We are always inspired by those with M.E. who help make our work possible. Charlotte Green raised money for us during M.E. Awareness Month in May by dressing up as a princess. In 2016 her Princess Leia dress-up raised £1,100 and even drew the attention of Luke Skywalker himself, Mark Hamill. If you feel inspired by Charlotte, could you take on your own M.E. marathon? (Running absolutely not required.)
My name is Charlotte Green, and I have lived with M.E. for just over five years. It took me a year to get a diagnosis, and around another year after that to come to terms with my illness and adapt to the major ways it impacts my life.
I had to resign from my job as a teacher, I sold my car because I could no longer drive it, and I became completely dependent on my husband. My social life suffered as well. It is extremely difficult to maintain friendships when you are too ill to participate in everyday life.
It is not right that so many of us are ignored by society and are left to deal with a severe, debilitating condition completely by ourselves. We need research. We need understanding. We need support systems like Action for M.E. because so many of us are suffering from this incredibly isolating illness.
Through education, research, and sharing our experiences, I believe we can change the way M.E. is viewed by society, and make life better for the thousands of people affected by this illness.
Being housebound and severely physically disabled makes fundraising kind of tricky, so thank goodness for the internet!
Through Twitter I was able to make virtual friends with many people with M.E., including the lovely Siân Wootton, who had the original idea to dress up as princesses for M.E. Awareness Day.
The idea behind it all was that for many of us, having M.E. is like being a princess from a fairy tale. Like Sleeping Beauty, many of us are stuck in bed year upon year. Our poorly bodies find it hard to get comfortable, just like The Princess and the Pea. We long to go to the ball and dance all night, like Cinderella, but instead are stuck in our ivory towers like Rapunzel, with no way of escape.
And, just like Ariel, the little mermaid, we would love to have proper legs so that we can walk, run, and live an active life again. So this is why, each year, Team Princess dress up as princesses for the day to raise money for a variety of different M.E. charities.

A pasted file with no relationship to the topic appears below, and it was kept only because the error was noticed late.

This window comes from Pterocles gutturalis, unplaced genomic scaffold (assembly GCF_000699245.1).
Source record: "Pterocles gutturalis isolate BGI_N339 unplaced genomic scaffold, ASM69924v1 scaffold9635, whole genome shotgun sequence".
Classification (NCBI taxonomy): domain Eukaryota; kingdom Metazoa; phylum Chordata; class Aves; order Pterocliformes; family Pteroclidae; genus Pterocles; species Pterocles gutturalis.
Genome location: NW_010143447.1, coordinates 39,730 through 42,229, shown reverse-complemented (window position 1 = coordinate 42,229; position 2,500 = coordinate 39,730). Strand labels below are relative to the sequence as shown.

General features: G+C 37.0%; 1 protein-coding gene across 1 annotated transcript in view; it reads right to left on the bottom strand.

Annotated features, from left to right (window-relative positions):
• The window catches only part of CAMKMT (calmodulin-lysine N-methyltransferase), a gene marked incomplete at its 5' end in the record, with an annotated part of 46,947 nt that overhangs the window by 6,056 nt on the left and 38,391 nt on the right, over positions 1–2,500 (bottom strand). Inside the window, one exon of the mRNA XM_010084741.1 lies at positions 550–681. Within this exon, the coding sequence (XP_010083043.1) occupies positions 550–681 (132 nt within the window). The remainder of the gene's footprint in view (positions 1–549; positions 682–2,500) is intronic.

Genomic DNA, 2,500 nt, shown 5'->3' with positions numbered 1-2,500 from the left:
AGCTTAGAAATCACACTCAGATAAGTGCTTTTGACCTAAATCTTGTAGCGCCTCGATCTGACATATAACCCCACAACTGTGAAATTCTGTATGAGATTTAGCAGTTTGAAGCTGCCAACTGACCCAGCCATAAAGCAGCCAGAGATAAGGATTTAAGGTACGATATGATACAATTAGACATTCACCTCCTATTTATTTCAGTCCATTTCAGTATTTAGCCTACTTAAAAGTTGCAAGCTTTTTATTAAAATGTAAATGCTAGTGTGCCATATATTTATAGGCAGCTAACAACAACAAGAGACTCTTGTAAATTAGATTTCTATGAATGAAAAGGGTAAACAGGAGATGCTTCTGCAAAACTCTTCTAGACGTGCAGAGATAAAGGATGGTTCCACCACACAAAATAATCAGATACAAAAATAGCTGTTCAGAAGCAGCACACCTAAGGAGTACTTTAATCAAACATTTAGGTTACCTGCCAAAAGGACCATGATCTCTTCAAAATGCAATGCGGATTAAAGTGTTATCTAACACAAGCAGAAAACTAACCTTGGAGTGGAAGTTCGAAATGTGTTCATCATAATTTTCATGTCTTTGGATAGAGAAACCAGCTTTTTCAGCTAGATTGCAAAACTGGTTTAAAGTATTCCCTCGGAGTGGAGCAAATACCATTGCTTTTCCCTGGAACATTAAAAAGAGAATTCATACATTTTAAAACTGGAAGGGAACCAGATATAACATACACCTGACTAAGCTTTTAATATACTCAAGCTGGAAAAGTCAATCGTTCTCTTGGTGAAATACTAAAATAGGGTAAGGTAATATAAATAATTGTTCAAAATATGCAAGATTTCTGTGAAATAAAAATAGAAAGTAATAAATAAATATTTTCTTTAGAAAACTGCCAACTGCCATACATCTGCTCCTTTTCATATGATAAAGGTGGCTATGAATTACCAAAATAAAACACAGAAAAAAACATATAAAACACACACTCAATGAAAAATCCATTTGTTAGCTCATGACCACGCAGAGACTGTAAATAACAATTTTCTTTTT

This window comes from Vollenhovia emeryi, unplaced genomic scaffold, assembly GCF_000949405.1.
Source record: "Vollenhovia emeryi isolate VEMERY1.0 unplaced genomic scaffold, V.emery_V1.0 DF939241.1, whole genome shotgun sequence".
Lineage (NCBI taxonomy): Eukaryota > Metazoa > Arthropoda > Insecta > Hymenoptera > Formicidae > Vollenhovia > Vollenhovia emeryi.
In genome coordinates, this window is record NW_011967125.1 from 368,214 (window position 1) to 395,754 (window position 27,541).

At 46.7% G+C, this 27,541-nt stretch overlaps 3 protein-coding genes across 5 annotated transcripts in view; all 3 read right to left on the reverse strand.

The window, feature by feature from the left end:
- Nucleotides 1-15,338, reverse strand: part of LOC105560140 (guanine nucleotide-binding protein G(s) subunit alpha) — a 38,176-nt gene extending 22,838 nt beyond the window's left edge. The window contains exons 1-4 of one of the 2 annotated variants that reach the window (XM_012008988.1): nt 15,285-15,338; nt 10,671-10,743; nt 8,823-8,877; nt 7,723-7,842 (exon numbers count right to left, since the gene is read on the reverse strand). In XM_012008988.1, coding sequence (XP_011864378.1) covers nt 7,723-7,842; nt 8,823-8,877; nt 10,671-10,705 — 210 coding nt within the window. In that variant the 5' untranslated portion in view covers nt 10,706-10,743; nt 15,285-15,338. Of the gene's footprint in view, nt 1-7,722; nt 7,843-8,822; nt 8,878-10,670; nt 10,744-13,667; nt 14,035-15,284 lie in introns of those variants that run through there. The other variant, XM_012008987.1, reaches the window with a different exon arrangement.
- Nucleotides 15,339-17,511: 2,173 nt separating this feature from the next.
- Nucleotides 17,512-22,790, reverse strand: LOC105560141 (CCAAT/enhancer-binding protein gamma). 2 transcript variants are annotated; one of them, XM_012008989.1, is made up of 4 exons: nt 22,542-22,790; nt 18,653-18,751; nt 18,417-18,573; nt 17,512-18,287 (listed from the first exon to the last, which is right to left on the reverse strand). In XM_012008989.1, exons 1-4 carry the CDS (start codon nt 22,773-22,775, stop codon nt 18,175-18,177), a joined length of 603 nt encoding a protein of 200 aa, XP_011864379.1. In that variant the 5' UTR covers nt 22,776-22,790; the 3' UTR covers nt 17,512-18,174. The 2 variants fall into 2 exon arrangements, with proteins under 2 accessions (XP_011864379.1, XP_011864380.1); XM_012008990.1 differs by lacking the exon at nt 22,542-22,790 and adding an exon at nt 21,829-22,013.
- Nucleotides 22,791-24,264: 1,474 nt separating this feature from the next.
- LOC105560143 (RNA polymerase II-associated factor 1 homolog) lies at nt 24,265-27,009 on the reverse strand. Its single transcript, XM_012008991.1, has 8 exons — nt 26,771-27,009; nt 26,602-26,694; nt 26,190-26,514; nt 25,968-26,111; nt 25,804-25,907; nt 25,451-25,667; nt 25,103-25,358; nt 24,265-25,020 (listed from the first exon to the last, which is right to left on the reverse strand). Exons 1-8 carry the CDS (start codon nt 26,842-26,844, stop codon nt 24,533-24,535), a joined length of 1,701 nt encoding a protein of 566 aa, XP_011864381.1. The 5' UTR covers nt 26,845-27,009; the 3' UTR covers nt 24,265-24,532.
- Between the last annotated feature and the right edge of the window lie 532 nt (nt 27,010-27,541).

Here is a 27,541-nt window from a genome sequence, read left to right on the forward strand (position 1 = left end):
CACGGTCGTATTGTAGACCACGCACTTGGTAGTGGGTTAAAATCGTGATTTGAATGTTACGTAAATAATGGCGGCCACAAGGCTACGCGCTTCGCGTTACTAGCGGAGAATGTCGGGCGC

The event is specifically designed so that people can take part as much or as little as they like so their health does not suffer. All you need to do is dress as a princess, even if all you can manage is a tiara, then share fundraising links to your chosen charity online and post a photo of you in your princess finery.
For the last two years, I have taken part on behalf of Action for M.E. and have been totally taken aback by the response from family, friends, and some really lovely strangers.
It feels great to be able to contribute from the safety and comfort of my bed. As well as raising almost £2,000 for Action for M.E. I have made fantastic friendships and now boast the start of an impressive collection of princess outfits. This year, I dressed as Princess Leia from Star Wars, and even managed to get my photo seen by Luke Skywalker himself, actor Mark Hamill.
It can be extremely hard for people with chronic illnesses to manage even the most basic self-care, let alone work out how to join in with fundraising.
My message is that it is possible to make a difference, even if all you can manage is to pop on a tiara, or some princess-themed pyjamas and lie in bed. It may seem a small thing to do, but if it's all you can manage then it is more than enough.
Each small step we take together is a step towards finding answers for this life-destroying illness. We are not alone, even if it sometimes feels that way, and the more we share our experiences, the more others will begin to understand what having M.E. is really like.